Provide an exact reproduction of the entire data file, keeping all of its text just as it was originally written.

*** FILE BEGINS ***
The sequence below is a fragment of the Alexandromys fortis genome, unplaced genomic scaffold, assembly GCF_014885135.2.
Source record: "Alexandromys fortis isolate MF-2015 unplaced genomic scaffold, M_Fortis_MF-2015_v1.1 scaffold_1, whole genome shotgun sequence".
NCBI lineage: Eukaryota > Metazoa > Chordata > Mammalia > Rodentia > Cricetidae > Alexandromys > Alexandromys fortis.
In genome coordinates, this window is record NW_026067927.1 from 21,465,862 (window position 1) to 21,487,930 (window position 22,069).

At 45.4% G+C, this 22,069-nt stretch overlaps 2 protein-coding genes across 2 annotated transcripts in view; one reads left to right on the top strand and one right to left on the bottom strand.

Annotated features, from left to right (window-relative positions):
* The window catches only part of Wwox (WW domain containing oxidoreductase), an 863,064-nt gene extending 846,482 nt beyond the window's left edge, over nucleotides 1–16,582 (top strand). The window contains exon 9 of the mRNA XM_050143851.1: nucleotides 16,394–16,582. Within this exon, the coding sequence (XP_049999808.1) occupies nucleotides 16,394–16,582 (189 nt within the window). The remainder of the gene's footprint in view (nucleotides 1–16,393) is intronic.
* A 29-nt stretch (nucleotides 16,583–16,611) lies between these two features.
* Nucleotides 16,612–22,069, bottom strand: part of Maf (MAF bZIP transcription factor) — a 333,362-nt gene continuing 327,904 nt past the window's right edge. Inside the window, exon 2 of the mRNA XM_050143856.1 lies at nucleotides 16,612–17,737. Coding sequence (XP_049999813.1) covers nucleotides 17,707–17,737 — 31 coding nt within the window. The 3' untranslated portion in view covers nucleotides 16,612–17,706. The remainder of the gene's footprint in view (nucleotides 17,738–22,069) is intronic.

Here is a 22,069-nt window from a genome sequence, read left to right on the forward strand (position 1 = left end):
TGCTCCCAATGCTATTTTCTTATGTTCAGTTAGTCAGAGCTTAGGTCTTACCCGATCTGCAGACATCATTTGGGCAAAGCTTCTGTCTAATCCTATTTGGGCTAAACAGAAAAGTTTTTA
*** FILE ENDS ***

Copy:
The sequence below is a fragment of the Alexandromys fortis genome, unplaced genomic scaffold, assembly GCF_014885135.2.
Source record: "Alexandromys fortis isolate MF-2015 unplaced genomic scaffold, M_Fortis_MF-2015_v1.1 scaffold_1, whole genome shotgun sequence".
NCBI lineage: Eukaryota > Metazoa > Chordata > Mammalia > Rodentia > Cricetidae > Alexandromys > Alexandromys fortis.
In genome coordinates, this window is record NW_026067927.1 from 21,465,862 (window position 1) to 21,487,930 (window position 22,069).

At 45.4% G+C, this 22,069-nt stretch overlaps 2 protein-coding genes across 2 annotated transcripts in view; one reads left to right on the top strand and one right to left on the bottom strand.

Annotated features, from left to right (window-relative positions):
* The window catches only part of Wwox (WW domain containing oxidoreductase), an 863,064-nt gene extending 846,482 nt beyond the window's left edge, over nucleotides 1–16,582 (top strand). The window contains exon 9 of the mRNA XM_050143851.1: nucleotides 16,394–16,582. Within this exon, the coding sequence (XP_049999808.1) occupies nucleotides 16,394–16,582 (189 nt within the window). The remainder of the gene's footprint in view (nucleotides 1–16,393) is intronic.
* A 29-nt stretch (nucleotides 16,583–16,611) lies between these two features.
* Nucleotides 16,612–22,069, bottom strand: part of Maf (MAF bZIP transcription factor) — a 333,362-nt gene continuing 327,904 nt past the window's right edge. Inside the window, exon 2 of the mRNA XM_050143856.1 lies at nucleotides 16,612–17,737. Coding sequence (XP_049999813.1) covers nucleotides 17,707–17,737 — 31 coding nt within the window. The 3' untranslated portion in view covers nucleotides 16,612–17,706. The remainder of the gene's footprint in view (nucleotides 17,738–22,069) is intronic.

Here is a 22,069-nt window from a genome sequence, read left to right on the forward strand (position 1 = left end):
TGCTCCCAATGCTATTTTCTTATGTTCAGTTAGTCAGAGCTTAGGTCTTACCCGATCTGCAGACATCATTTGGGCAAAGCTTCTGTCTAATCCTATTTGGGCTAAACAGAAAAGTTTTTA